New Delhi: Nobel Prize-winning economist Paul Krugman said the government should not have a “heavy hand” on economy, pointing towards non-protectionist measures and fostering private participation.
“India was famous for License Raj, where bureaucratic obstacles were immense. I’m on the centre-left, but I don’t think the government should have a heavy hand on economy. India has become a much easier place to do business. The Prime Minister said India moved from 148 to 100 in the rankings. That’s not a badge of distinction, but its better,” said Krugman at News18 Rising India Summit.
The economist further said that when people talk about South Asia, they refer to China but India is part of this story as well. “India is still poor, but not where it was earlier. India’s Gross Domestic Product (GDP) per capita is 12 percent of the US now, it sounds low but is up from 4 percent. India has the same per capita income that Japan did in the 1960s. And that country made a full transformation,” he said.
Krugman also addressed the hurdles India shall face in the growth story. He said, “It’s not hard to see that India needs institutional progress. India is potentially susceptible to this middle-income track.”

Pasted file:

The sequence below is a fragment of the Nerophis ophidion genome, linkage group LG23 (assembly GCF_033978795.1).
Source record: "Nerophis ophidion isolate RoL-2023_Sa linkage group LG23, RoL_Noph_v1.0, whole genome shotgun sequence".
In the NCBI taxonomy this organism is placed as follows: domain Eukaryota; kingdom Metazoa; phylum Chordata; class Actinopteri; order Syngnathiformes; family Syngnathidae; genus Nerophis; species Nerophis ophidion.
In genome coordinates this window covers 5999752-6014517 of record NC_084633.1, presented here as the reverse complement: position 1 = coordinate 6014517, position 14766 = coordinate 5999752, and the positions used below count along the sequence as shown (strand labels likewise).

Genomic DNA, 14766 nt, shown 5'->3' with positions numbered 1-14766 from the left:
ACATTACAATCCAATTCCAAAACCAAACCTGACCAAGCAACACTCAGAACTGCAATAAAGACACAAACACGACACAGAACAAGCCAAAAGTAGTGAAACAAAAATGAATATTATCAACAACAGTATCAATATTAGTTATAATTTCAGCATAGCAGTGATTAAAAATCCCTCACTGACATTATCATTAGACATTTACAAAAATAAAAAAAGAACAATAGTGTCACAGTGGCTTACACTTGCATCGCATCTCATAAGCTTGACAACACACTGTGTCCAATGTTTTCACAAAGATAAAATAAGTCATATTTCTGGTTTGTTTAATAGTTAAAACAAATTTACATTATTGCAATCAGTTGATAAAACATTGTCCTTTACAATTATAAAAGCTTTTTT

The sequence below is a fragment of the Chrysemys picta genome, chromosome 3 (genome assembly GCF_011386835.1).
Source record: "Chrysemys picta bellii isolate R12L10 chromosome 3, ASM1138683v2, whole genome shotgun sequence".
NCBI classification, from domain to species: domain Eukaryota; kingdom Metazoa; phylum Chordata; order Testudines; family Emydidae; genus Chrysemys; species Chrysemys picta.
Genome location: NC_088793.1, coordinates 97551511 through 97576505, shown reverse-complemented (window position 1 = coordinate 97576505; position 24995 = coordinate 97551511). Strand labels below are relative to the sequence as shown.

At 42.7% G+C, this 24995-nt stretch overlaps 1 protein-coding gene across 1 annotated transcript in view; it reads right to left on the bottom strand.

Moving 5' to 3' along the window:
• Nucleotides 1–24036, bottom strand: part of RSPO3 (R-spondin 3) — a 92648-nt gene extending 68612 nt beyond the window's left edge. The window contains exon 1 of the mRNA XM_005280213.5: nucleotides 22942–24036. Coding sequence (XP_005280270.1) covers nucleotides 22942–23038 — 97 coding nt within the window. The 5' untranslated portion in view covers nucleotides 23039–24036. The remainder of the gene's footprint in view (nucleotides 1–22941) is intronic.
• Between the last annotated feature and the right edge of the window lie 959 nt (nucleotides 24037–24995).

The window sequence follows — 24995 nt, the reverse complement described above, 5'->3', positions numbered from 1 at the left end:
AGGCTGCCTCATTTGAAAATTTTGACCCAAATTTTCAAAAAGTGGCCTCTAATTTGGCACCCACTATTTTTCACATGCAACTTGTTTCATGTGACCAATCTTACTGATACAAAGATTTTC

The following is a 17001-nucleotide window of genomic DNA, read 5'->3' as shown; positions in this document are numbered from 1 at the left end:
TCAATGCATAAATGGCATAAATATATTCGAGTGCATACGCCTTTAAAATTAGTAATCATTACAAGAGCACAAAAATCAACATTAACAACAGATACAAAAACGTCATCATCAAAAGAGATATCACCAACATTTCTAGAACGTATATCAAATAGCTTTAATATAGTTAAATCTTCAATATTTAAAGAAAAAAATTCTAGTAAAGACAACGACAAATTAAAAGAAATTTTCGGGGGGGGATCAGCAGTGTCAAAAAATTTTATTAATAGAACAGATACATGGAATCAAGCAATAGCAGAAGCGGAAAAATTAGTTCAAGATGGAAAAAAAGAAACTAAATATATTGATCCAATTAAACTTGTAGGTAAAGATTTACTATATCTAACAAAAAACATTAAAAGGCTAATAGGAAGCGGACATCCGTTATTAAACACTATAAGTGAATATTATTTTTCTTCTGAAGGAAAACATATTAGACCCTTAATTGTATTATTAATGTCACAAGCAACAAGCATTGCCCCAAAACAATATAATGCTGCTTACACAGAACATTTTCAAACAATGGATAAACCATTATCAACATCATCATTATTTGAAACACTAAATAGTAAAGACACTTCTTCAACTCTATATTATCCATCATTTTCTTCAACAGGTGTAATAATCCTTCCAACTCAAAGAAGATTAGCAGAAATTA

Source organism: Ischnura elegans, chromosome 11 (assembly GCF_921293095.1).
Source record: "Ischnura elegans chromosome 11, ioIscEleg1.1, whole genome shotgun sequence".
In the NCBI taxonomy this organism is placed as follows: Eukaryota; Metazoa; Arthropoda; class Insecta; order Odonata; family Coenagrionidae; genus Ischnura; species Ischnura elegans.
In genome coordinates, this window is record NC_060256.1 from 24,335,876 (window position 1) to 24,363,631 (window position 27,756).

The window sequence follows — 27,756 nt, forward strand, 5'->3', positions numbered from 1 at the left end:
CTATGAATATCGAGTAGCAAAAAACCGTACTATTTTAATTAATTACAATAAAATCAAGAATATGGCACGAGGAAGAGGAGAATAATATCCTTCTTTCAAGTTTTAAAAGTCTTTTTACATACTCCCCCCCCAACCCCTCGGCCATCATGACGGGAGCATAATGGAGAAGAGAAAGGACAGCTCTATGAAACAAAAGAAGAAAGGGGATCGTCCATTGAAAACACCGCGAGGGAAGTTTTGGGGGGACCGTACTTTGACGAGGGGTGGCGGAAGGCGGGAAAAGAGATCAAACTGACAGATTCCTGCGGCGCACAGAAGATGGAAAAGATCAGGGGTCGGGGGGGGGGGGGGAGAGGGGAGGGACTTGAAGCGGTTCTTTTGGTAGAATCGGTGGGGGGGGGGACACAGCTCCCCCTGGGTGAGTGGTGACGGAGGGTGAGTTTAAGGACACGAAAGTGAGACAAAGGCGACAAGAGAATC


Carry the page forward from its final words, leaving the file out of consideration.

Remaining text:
Krugman also listed out three reasons why India needs to be optimistic about its growth.
“India does have a lot of smart people. There is a clearly a cultural reservoir of creativity and entrepreneurship. The widespread fluency of English is important. It matters a lot how many people of working age you have. Japan couldn’t become an economic superpower because of demography. China is starting to look like that. Its working-age population has peaked and will go down. It cannot continue to grow at the pace it did,” he said, adding that India’s working age population is projected to grow substantially and surpass China in a few years.
However, he also noted that it is crucial for India to generate enough jobs for the workforce.
Giving out the second reason, Krugman said, “India is still quite poor and far behind in cutting-edge technology. That’s not a good thing, but that gives it the opportunity to catch up.”
Third, the economist outlined India’s distinct role in the global trade. “Up till India’s rise, all success stories were based on manufacturing. India needs to do more of that, but it also showed large-scale export of services,” he said, adding that the technology to set up manufacturing has been exploited.
Krugman also said that the globalisation of service trade is perhaps the future. “India has the first mover advantage here. We don’t know if this can provide employment on the scale India needs, but the country has the advantage of those returning from the Silicon Valley to set up business here,” Krugman elaborated.